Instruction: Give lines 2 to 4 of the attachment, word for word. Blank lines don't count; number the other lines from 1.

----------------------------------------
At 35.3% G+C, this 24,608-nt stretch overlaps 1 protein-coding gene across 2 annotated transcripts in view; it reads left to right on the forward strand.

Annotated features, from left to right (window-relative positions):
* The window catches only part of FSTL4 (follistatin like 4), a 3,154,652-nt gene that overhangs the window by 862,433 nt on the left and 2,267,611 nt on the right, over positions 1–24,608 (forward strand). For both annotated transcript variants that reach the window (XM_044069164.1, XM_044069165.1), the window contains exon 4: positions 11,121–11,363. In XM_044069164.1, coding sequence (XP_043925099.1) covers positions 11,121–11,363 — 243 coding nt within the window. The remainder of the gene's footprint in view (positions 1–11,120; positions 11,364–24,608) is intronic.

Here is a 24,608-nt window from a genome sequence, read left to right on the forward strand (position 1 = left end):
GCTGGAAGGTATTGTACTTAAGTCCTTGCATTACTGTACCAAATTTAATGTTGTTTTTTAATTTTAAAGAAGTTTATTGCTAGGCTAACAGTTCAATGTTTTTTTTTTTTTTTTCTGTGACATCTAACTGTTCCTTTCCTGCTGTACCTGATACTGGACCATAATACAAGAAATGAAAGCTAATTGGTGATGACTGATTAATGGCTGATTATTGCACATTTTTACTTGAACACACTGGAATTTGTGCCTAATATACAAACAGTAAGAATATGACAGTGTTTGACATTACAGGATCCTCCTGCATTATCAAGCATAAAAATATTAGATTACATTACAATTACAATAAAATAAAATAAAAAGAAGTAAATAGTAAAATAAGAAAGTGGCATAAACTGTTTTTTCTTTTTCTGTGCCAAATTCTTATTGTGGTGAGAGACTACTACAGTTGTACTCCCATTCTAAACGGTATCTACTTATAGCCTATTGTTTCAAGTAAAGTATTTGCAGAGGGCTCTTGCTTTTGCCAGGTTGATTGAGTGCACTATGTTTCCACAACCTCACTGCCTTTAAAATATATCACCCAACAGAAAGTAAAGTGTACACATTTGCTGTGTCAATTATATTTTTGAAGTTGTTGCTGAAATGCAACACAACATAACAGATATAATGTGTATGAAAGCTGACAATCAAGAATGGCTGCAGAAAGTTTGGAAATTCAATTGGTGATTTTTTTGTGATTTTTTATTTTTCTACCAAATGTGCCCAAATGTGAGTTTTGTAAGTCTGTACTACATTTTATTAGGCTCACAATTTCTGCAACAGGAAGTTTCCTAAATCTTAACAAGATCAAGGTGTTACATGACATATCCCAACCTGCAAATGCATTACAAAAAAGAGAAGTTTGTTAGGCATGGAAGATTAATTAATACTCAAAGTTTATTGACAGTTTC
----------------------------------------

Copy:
Annotated features, from left to right (window-relative positions):
* The window catches only part of FSTL4 (follistatin like 4), a 3,154,652-nt gene that overhangs the window by 862,433 nt on the left and 2,267,611 nt on the right, over positions 1–24,608 (forward strand). For both annotated transcript variants that reach the window (XM_044069164.1, XM_044069165.1), the window contains exon 4: positions 11,121–11,363. In XM_044069164.1, coding sequence (XP_043925099.1) covers positions 11,121–11,363 — 243 coding nt within the window. The remainder of the gene's footprint in view (positions 1–11,120; positions 11,364–24,608) is intronic.

Here is a 24,608-nt window from a genome sequence, read left to right on the forward strand (position 1 = left end):